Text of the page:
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Local cannabis stores in Manitoba waiting for resupply of edible due to holiday rush, supply issues


Some local cannabis stores are waiting for resupply of edibles after brisk sales over Christmas of the new product left their shelves low on stock.

The initial rollout of cannabis also faced supply issues. Instead of a lack of product grown, however, this time the culprit is more due to the fact Health Canada did not even start looking at the approval process for edible products until after it became legal on Oct. 17. With product hitting shelves on Dec. 16 in Manitoba, there was not much time to build up stock.

“It’s hard to get some of the orders to be fulfilled and there’s been some bottlenecks of whatever the operational issues are that still need to be ironed out,” said Mark Goliger, the CEO of Meta Cannabis.

The new year will also eventually bring a new slate of products that are starting to come on line. Current products were quite limited with chocolates and gummies being the biggest sellers. This should change in the coming months with the addition of cookies, hard candies, topicals and powders which can be added to your own concoctions and drinks.

“Every month that is going to improve because more and more is becoming available to the province,” said Goliger. “The replenishment orders will include not just replenishing top sellers from the first run, but a whole variety of additional new products from other licensed providers.”

A complicating factor is that not every province is selling edibles as of yet, Ontario, for example will not be able to sell until the middle of January.


Christmas served as a major introduction point for new edible consumers as sales of cannabis spiked over the holidays.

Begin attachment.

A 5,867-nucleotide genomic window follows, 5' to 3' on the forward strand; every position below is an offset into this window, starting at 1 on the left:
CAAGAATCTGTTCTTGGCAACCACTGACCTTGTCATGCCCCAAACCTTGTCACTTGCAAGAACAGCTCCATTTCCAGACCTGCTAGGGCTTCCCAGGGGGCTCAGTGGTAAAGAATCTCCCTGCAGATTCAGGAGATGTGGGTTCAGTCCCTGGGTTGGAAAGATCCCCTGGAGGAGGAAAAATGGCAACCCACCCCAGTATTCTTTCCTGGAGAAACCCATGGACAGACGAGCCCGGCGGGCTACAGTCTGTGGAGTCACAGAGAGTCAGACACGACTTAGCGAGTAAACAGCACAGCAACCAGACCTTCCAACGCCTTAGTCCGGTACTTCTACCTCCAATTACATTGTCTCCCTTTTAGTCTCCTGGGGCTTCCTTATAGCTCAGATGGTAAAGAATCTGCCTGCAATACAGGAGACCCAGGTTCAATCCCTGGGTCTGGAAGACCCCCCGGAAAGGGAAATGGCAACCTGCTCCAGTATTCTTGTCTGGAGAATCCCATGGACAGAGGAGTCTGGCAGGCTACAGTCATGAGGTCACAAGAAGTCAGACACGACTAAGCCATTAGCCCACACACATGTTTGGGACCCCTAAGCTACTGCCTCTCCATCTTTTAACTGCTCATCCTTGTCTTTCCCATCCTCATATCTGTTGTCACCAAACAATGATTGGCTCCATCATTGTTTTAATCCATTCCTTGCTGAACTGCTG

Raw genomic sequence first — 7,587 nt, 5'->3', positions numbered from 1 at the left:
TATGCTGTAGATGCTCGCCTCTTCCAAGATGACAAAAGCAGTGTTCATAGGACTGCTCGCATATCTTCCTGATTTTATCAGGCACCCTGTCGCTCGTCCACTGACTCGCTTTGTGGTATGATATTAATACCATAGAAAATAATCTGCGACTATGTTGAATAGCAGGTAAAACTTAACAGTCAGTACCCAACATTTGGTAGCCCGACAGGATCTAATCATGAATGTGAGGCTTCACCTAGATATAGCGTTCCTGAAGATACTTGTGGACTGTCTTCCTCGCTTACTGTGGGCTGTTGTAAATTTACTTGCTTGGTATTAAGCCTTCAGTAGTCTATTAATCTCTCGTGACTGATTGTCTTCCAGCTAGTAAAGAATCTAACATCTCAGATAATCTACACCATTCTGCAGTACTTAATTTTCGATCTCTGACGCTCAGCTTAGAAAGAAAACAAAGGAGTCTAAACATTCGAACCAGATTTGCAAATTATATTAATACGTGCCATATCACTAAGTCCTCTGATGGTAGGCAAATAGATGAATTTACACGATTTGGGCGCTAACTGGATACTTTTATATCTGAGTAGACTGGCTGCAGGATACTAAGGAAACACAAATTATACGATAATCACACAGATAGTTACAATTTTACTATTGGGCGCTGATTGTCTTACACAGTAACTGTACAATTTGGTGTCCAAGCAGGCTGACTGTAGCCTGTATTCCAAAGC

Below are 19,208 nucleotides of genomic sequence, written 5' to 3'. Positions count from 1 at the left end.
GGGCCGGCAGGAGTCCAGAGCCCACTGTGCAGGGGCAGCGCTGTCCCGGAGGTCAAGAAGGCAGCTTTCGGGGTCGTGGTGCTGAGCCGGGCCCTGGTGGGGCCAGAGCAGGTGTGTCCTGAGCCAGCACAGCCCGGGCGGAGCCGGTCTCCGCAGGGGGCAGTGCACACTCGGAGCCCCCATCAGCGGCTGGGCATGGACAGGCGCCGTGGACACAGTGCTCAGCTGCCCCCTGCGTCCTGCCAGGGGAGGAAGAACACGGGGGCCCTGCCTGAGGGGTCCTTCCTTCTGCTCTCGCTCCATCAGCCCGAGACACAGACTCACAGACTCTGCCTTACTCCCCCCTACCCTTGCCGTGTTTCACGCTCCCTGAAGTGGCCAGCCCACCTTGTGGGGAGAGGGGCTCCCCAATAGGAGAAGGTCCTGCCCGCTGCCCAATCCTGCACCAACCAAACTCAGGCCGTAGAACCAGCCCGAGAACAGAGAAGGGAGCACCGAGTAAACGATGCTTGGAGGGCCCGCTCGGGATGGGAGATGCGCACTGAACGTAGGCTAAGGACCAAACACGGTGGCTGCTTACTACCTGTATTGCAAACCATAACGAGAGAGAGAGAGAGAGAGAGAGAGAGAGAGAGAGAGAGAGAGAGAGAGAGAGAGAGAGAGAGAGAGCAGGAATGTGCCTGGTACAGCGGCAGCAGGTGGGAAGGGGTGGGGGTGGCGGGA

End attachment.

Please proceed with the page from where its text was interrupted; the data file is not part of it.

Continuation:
This also brought in other issues when it comes to safe consumption and storage. The Liquor Gaming and Cannabis Authority of Manitoba is, in particular, concerned with the safe storage of edibles as it can be difficult for younger people to differentiate between candy and their more adult versions.

“We’ve focused on storing cannabis safely to ensure that it keeps out of the hand of children and pets,” said Lisa Hansen, LCGA communications analyst. “Many of these products, it’s very hard to tell the difference between cannabis edible and not cannabis edible.”

The other learning curve comes from the user’s tolerance for THC and the understanding that edibles will affect people differently than smoking dried flower. The LGCA suggests starting with lower THC levels — something in 2.5 mg range — and working your way up.

It is also important to note they take longer to work than smoking or vaping cannabis. “Some people may try it and wonder why nothing has happened and they’ll take another bite of their chocolate bar still not feel anything and in the end wind up visiting a hospital because they’ve over-done the cannabis,” said Hansen.


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